Carrying my whitewater kayak down the stairs at Swami’s on a shoulder, wetsuit draped over the other, I survey the ocean on one of the most beautiful days yet this year. March 16 and 75 degrees; this is why I live in Encinitas.
The lineup gives me the stink eye as I paddle north past them all, close enough to snake the next swell if it presents itself. Little do the surfies know that for surf kayakers, the wave at Swami’s is treacherous. Too many rocks, too many surfers, and then there’s that reef. Imagine getting dragged along upside down, either thrown up on the rocks or with your neck broken in the shallows on the reef. Sure you can roll, but when you pop up, you’re still in trouble. It’s fun to taunt the surfies, though, especially on a day like today.
I catch a few great rides at the bone yard on a super-clear glassy set, with my 12-foot red plastic high-volume roto-molded torpedo. I do some paddle spins then get back out for the next one about three times faster than any surfer — you can see why they hate us. Winded after sprinting repeatedly with my arms, I paddle out into the ocean. Bottom half sealed inside my spray skirt, it already feels like I could have done without the full wetsuit today, it’s so darn warm.
The surfers looked relieved as I moved far beyond any potential outside swell. I pass a couple of sweepers standing up, cruising along. The first milestone on the North County coast is the kelp beds. Lobster boats are starting to pick up their traps; the end of March is the end of their season. I look down into the garden and glide across giant brown leaves, careful to lean back a little to keep the nose of the kayak from getting tangled. There’s all kinds of bait jumping. A Cormorant pops up about 20 feet off. It gives a wary look, as if to say, Normally, you might scare me away, but I’m too busy catching fish to let you bother me today.
Fifty yards on, a gaggle of seagulls floats in formation, opportunistically waiting for the next bait-ball to surface. My practice is to keep paddling without stopping and without looking back, until I get way out there. It’s no different today. The gentle rolling surface cooperates with my hull speed, with almost no splashing. Twelve feet of pointy kayak tracks well. My boat is the perfect all-around Southern California self-propelled watercraft. At about 22 pounds, it’s a lot lighter than those behemoth ride-on-top tugboats most suckers buy. They’re afraid to really learn how to paddle a kayak. If they did, they’d realize that a whitewater boat is like a Ferrari compared with a 1950s station wagon. It can open up the whole ocean to them.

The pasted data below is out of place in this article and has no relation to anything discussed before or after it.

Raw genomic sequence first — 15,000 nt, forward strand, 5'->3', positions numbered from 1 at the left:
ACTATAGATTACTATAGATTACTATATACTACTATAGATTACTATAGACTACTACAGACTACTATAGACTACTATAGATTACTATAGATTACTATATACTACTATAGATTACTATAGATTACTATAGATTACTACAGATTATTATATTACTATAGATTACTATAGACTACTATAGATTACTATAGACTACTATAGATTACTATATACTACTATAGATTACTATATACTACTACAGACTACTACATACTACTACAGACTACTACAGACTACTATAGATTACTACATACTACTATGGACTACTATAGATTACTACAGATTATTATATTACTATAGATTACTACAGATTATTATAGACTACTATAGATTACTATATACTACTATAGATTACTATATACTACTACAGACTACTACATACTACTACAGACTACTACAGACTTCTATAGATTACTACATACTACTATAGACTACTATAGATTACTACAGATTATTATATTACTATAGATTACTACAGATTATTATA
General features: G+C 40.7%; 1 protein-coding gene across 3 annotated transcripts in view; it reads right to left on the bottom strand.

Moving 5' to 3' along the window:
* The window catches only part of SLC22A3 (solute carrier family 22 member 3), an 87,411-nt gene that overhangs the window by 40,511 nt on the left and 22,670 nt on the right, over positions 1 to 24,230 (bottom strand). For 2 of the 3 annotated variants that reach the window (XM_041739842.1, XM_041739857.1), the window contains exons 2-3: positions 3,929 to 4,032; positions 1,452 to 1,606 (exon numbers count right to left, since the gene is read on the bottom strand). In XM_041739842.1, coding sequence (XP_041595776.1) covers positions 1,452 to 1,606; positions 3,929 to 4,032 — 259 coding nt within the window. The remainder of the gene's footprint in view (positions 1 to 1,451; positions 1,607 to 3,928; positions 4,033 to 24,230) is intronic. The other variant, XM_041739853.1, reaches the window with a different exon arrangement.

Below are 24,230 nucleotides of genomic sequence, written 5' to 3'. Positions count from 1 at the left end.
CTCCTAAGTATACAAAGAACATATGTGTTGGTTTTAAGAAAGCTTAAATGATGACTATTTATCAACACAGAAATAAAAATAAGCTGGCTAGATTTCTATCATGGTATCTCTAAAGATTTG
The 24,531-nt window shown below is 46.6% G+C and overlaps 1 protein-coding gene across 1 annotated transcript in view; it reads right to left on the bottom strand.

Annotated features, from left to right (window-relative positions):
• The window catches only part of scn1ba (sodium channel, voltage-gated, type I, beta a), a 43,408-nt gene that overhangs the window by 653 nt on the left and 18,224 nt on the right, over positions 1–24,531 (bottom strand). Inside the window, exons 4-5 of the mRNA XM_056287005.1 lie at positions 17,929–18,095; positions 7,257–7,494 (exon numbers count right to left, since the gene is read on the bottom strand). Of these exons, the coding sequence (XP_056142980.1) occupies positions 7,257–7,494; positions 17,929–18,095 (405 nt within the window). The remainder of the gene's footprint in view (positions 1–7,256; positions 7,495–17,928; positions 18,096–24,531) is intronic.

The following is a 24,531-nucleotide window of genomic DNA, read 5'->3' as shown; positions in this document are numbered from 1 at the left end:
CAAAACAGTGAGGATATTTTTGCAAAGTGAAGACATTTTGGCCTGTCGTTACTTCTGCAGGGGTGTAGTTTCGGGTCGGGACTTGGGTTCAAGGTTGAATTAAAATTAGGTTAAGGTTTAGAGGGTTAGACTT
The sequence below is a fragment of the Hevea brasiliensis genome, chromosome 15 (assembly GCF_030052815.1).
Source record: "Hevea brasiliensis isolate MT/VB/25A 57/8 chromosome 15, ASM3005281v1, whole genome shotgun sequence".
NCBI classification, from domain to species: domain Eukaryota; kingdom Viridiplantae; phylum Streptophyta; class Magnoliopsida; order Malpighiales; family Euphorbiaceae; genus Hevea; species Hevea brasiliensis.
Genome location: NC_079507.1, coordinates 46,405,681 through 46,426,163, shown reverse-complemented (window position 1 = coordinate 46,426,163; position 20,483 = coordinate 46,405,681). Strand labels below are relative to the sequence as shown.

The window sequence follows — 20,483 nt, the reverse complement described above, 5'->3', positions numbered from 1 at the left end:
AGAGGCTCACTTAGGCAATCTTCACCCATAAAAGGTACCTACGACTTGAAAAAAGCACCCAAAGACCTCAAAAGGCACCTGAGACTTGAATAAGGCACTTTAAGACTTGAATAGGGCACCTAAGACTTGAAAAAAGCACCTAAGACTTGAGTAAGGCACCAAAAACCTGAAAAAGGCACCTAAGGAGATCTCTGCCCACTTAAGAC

One of the bigger commercial lobster boats is motoring fast up the coast to his next set. Probably working too many traps, as my old friend John Bowen would say. John passed away several years ago. He lobstered this coast for 25 years and was always bitching about the increasing pressure on the North County catch. Once, when I passed a floating sea lion, I remembered that John would talk about how theyd shoot the sea lions that broke into their traps. I paddled up next to it and gave it a smack on the back with the paddle to make sure it was dead. The feeling of rigor transferred up the paddle shaft. Yup. But I didn’t look for the telltale bullet hole.
As the big commercial lobster boat heads toward me, wide open and getting louder, a low rhythmic chop-thud indicates that a military helicopter is also coming on fast. It’s a gunship out of Pendleton going like a bat out of hell, 50 feet off the water and heading right at me. As a paraglider pilot myself, I know something about controlled air space. These guys are not supposed to be lower than 500 feet, unless theyre doing business. This was obviously a joyride. You couldn’t fault them for hugging the ocean on such a spectacular day.
Since they were lined up on me, I couldn’t resist having the kind of fun with them I usually reserve for new pilots out of Carlsbad, the ones who fly one-seaters all over the coast, always too noisy and too low. When they figure they’ve just about scared the shit out of this hapless kayaker out at sea all alone, I launch the kayak paddle vertically into the air right in front of them.
A whitewater paddle is made of super-light graphite, an aerodynamic piece of highly crafted engineering. We whitewater paddlers like to spin them, twirl them, throw them, kite them into the wind, and basically show off whenever possible, doing tricks while surfing down a wave. I can throw a paddle really high. The goal is to have it bounce off the nose of the gunship and scare the living shit out of them, mostly because its the last thing these joyride jockeys expect. This time, I didn’t throw it 50 feet high. But I still got my point across, as the pilot made what you might call an evasive maneuver and noticeably gained altitude in what might be termed a flinch. Hope you remember that next time you’re strafing goat farmers in Afghanistan, bub. One of them might have a rocket launcher.
I paddled out another mile or so. The sky was clear, interrupted only by jet contrails out of Lindberg heading north to who knows where. I came to a stop and let the boat drift around, pointing back toward the shore. A cacophony emanated from the coast, car noise, trains, the stress of a million ants on top of each other. What luck to be the only one out here. I started my relaxation breathing and yoga techniques, sitting up straight in the kayak in perfect yoga position.